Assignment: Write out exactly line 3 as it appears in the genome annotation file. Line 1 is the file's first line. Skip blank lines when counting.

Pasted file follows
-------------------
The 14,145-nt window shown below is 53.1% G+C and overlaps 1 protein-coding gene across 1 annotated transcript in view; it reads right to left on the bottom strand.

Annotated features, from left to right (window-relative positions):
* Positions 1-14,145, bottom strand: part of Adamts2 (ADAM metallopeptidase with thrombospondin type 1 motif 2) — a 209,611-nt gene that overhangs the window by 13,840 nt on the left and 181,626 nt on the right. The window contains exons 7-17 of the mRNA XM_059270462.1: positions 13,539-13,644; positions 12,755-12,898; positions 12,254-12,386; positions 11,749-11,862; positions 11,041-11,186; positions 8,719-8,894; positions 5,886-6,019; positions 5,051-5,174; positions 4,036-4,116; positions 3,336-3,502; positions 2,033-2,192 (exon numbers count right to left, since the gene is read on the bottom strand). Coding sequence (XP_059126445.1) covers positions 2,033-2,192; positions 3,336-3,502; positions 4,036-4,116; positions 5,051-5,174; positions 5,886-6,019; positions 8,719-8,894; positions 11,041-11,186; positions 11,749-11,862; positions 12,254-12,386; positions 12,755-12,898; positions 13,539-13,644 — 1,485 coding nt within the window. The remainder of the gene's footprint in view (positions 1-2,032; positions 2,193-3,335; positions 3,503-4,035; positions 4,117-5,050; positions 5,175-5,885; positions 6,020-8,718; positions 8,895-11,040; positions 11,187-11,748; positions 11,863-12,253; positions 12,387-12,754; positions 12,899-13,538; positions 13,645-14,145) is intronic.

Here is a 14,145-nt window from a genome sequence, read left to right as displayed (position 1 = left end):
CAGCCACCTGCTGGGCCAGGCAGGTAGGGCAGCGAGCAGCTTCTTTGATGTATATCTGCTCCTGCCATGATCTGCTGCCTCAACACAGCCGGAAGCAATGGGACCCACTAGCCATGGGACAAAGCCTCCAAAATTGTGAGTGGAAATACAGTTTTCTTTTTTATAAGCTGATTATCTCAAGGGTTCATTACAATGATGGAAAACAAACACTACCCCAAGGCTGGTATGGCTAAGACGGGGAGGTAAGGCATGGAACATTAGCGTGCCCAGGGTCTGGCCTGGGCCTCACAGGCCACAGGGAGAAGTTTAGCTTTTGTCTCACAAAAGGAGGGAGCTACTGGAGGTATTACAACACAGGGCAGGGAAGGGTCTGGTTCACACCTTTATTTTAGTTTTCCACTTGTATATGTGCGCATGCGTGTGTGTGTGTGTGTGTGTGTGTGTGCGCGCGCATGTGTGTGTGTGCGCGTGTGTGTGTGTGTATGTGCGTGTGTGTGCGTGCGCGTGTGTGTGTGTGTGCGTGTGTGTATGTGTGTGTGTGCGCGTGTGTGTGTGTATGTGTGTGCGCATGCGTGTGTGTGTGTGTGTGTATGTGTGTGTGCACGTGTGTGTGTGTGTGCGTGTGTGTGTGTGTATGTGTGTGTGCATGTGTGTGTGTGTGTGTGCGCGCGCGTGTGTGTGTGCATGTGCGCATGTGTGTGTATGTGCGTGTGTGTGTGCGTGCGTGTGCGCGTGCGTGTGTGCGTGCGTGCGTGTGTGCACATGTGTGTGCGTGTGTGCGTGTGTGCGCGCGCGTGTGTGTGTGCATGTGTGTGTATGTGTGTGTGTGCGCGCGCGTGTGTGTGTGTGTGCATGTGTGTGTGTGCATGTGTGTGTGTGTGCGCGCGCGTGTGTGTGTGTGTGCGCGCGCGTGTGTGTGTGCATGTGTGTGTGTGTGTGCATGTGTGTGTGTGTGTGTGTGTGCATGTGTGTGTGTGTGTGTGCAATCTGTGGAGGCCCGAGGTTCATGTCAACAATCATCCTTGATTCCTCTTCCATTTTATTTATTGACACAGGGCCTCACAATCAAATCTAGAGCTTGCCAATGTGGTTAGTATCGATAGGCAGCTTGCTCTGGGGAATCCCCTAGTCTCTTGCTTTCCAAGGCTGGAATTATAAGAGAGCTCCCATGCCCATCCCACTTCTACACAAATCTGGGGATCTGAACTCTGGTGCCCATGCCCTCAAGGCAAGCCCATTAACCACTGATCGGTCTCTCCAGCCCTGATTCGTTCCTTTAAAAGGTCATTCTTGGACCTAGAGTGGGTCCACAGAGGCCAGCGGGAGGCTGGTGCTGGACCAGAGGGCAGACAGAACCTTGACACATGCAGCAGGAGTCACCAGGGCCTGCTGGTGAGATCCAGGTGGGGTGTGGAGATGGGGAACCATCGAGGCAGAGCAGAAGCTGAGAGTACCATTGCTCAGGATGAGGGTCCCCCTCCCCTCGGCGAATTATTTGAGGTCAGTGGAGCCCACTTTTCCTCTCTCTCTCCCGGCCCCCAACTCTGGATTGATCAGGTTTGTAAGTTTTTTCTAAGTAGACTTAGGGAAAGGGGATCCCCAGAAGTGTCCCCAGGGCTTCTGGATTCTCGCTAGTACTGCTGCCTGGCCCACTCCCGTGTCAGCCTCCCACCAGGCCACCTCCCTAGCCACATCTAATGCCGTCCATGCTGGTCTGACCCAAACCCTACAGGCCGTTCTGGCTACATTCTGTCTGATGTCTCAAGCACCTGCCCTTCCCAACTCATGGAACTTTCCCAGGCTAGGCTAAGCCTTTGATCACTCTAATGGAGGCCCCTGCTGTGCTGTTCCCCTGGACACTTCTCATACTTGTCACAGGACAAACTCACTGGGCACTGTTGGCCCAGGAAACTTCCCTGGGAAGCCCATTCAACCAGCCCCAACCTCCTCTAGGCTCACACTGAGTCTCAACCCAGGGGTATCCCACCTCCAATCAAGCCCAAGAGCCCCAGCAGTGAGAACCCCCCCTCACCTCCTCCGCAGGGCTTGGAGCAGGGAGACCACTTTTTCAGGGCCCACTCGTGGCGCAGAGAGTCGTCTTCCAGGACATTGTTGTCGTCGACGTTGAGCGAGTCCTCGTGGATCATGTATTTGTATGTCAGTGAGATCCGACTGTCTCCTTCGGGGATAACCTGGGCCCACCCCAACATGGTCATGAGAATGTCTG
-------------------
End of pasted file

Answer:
* Positions 1-14,145, bottom strand: part of Adamts2 (ADAM metallopeptidase with thrombospondin type 1 motif 2) — a 209,611-nt gene that overhangs the window by 13,840 nt on the left and 181,626 nt on the right. The window contains exons 7-17 of the mRNA XM_059270462.1: positions 13,539-13,644; positions 12,755-12,898; positions 12,254-12,386; positions 11,749-11,862; positions 11,041-11,186; positions 8,719-8,894; positions 5,886-6,019; positions 5,051-5,174; positions 4,036-4,116; positions 3,336-3,502; positions 2,033-2,192 (exon numbers count right to left, since the gene is read on the bottom strand). Coding sequence (XP_059126445.1) covers positions 2,033-2,192; positions 3,336-3,502; positions 4,036-4,116; positions 5,051-5,174; positions 5,886-6,019; positions 8,719-8,894; positions 11,041-11,186; positions 11,749-11,862; positions 12,254-12,386; positions 12,755-12,898; positions 13,539-13,644 — 1,485 coding nt within the window. The remainder of the gene's footprint in view (positions 1-2,032; positions 2,193-3,335; positions 3,503-4,035; positions 4,117-5,050; positions 5,175-5,885; positions 6,020-8,718; positions 8,895-11,040; positions 11,187-11,748; positions 11,863-12,253; positions 12,387-12,754; positions 12,899-13,538; positions 13,645-14,145) is intronic.